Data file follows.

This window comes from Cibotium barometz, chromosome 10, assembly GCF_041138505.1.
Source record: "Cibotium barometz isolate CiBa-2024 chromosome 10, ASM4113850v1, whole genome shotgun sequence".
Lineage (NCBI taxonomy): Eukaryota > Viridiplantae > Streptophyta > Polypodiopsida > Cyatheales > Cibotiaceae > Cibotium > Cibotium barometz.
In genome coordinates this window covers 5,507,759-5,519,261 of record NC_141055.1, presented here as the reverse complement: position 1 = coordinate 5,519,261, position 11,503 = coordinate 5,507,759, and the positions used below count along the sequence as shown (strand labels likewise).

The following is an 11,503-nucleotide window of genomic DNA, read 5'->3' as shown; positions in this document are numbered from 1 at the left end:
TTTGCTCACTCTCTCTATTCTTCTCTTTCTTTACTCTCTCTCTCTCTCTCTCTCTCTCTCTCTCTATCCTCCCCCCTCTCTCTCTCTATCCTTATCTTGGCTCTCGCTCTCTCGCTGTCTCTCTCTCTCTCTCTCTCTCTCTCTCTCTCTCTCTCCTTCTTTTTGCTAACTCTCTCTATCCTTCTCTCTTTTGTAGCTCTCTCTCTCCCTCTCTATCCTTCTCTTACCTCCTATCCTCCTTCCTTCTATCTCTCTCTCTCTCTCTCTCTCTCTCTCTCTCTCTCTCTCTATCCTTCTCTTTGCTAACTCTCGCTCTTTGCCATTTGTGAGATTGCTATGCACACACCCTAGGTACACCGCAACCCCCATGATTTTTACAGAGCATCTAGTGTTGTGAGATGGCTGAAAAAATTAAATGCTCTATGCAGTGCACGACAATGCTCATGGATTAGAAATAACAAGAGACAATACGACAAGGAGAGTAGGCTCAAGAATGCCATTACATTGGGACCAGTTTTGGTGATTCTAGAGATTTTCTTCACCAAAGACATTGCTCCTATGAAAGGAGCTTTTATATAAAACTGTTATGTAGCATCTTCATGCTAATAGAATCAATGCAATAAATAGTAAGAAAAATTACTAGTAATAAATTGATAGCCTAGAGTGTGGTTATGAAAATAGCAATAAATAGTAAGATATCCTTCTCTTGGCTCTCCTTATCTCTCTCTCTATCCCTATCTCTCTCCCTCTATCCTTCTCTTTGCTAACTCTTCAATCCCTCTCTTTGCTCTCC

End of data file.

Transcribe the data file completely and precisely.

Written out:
This window comes from Cibotium barometz, chromosome 10, assembly GCF_041138505.1.
Source record: "Cibotium barometz isolate CiBa-2024 chromosome 10, ASM4113850v1, whole genome shotgun sequence".
Lineage (NCBI taxonomy): Eukaryota > Viridiplantae > Streptophyta > Polypodiopsida > Cyatheales > Cibotiaceae > Cibotium > Cibotium barometz.
In genome coordinates this window covers 5,507,759-5,519,261 of record NC_141055.1, presented here as the reverse complement: position 1 = coordinate 5,519,261, position 11,503 = coordinate 5,507,759, and the positions used below count along the sequence as shown (strand labels likewise).

The following is an 11,503-nucleotide window of genomic DNA, read 5'->3' as shown; positions in this document are numbered from 1 at the left end:
TTTGCTCACTCTCTCTATTCTTCTCTTTCTTTACTCTCTCTCTCTCTCTCTCTCTCTCTCTCTCTATCCTCCCCCCTCTCTCTCTCTATCCTTATCTTGGCTCTCGCTCTCTCGCTGTCTCTCTCTCTCTCTCTCTCTCTCTCTCTCTCTCTCTCCTTCTTTTTGCTAACTCTCTCTATCCTTCTCTCTTTTGTAGCTCTCTCTCTCCCTCTCTATCCTTCTCTTACCTCCTATCCTCCTTCCTTCTATCTCTCTCTCTCTCTCTCTCTCTCTCTCTCTCTCTCTCTCTATCCTTCTCTTTGCTAACTCTCGCTCTTTGCCATTTGTGAGATTGCTATGCACACACCCTAGGTACACCGCAACCCCCATGATTTTTACAGAGCATCTAGTGTTGTGAGATGGCTGAAAAAATTAAATGCTCTATGCAGTGCACGACAATGCTCATGGATTAGAAATAACAAGAGACAATACGACAAGGAGAGTAGGCTCAAGAATGCCATTACATTGGGACCAGTTTTGGTGATTCTAGAGATTTTCTTCACCAAAGACATTGCTCCTATGAAAGGAGCTTTTATATAAAACTGTTATGTAGCATCTTCATGCTAATAGAATCAATGCAATAAATAGTAAGAAAAATTACTAGTAATAAATTGATAGCCTAGAGTGTGGTTATGAAAATAGCAATAAATAGTAAGATATCCTTCTCTTGGCTCTCCTTATCTCTCTCTCTATCCCTATCTCTCTCCCTCTATCCTTCTCTTTGCTAACTCTTCAATCCCTCTCTTTGCTCTCC